The e-commerce industry, with its vast online communities and fierce rivalries, is a key arena for competition-driven DDoS attacks. Competitors may orchestrate DDoS attacks against an online retailer’s servers to disrupt their operations and cause downtime. This disruption frustrates existing customers and deters potential new shoppers from joining the targeted server. By tarnishing the reputation of the competitor and hindering their ability to deliver a smooth buying experience, attackers hope to poach customers and attract them to their own servers.

Attention Seeking Gone Wild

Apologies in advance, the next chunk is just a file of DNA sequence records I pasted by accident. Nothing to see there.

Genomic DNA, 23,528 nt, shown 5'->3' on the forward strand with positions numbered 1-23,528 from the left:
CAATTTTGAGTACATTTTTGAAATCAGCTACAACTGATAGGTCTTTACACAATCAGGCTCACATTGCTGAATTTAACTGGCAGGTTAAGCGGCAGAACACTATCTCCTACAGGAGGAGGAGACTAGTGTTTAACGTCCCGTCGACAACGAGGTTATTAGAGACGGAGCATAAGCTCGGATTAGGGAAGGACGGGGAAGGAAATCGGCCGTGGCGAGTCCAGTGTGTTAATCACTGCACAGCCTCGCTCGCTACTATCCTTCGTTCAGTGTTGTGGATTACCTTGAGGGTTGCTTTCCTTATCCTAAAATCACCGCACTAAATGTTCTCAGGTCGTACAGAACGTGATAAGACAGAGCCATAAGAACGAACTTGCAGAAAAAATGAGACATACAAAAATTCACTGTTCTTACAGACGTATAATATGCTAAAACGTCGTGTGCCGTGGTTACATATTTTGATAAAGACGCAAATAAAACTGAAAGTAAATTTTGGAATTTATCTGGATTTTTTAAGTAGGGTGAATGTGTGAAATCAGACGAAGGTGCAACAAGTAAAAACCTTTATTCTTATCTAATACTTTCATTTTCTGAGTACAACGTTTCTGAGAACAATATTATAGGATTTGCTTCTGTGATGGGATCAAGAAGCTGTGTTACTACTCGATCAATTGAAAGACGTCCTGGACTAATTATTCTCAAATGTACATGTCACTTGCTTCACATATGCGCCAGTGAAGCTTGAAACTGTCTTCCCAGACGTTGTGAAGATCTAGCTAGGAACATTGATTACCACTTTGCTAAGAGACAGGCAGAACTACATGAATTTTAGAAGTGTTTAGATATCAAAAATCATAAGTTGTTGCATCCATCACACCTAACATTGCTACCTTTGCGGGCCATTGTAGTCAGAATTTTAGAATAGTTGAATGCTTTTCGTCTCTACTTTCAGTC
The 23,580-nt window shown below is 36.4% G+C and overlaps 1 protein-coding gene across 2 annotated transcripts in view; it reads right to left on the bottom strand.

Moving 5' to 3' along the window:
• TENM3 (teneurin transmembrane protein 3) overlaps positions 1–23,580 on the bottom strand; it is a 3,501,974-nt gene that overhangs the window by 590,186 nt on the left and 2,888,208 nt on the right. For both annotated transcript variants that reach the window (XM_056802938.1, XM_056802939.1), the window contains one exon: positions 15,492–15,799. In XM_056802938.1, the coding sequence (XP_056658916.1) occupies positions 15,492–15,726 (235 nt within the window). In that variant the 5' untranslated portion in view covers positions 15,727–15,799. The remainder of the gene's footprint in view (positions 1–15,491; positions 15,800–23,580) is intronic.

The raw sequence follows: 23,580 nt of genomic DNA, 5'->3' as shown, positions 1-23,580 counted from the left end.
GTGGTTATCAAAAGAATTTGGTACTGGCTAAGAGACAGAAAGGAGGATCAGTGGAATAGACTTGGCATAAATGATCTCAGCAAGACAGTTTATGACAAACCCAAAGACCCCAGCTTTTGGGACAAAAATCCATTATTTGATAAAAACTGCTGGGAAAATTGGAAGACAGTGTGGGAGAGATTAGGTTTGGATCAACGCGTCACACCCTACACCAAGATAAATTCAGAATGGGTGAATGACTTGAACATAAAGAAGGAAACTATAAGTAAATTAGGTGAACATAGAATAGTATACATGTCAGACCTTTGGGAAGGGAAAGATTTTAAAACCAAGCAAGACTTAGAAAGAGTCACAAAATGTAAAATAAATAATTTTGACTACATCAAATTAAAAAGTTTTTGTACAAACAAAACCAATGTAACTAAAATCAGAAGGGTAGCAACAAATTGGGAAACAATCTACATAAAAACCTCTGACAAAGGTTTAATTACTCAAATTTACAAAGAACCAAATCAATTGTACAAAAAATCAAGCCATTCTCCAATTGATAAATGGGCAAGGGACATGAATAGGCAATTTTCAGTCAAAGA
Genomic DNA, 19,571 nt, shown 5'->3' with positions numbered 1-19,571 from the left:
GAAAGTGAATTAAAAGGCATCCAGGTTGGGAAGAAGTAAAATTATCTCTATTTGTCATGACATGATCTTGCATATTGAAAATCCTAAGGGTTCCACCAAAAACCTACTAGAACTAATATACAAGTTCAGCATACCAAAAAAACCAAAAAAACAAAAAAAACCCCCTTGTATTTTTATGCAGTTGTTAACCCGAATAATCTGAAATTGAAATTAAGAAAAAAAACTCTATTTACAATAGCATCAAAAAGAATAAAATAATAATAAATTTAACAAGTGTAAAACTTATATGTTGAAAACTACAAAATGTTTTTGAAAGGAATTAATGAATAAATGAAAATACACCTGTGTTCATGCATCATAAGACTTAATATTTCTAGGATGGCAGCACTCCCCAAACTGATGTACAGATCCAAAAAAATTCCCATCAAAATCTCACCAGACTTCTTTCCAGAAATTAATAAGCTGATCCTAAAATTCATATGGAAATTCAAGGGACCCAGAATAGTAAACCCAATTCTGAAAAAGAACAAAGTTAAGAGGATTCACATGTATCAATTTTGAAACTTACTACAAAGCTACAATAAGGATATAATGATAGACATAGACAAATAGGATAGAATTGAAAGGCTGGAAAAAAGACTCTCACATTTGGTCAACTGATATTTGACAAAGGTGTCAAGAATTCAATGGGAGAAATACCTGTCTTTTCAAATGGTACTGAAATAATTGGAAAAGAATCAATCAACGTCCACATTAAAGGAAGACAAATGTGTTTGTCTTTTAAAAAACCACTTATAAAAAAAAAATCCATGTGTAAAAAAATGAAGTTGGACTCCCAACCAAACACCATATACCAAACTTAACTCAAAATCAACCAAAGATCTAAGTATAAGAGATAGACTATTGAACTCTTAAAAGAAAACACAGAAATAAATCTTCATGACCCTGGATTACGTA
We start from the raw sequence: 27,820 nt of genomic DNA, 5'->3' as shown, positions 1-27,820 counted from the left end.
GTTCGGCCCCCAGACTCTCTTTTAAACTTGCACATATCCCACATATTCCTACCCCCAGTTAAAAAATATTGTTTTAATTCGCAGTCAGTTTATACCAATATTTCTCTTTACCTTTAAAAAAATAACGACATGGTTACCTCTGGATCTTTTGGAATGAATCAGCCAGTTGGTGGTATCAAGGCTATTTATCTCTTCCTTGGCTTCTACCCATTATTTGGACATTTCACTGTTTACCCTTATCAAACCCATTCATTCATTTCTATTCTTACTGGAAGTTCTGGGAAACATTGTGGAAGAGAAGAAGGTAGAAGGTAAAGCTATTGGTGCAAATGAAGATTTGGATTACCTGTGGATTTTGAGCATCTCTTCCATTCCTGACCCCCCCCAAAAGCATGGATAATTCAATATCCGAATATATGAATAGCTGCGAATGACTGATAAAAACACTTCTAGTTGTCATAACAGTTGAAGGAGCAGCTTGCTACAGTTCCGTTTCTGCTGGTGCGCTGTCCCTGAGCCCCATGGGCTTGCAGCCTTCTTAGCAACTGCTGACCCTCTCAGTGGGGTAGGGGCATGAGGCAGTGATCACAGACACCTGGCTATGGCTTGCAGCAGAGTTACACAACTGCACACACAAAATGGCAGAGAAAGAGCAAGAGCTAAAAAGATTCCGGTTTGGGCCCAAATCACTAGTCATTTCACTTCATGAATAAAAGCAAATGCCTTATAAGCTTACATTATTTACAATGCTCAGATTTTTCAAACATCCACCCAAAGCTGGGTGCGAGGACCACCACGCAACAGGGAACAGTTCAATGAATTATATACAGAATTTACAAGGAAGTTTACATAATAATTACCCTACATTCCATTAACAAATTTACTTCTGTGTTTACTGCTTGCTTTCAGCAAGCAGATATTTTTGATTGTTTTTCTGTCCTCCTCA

The desire for attention can also be a driving force behind DDoS attacks. This motivation is often linked to youthful boundary-stretching or a desire to prove oneself. The latter occurred in the case of the Dark Frost Botnet; the attacker was seen bragging about his escapades online. These attacks are sometimes fueled by a sense of mischief or a desire to disrupt for entertainment purposes. Many attackers are talented, bored, and have time and untapped potential on their hands. As such, aspiring hackers might target an organization’s servers as a way to demonstrate their technical skills or gain notoriety within the hacking community.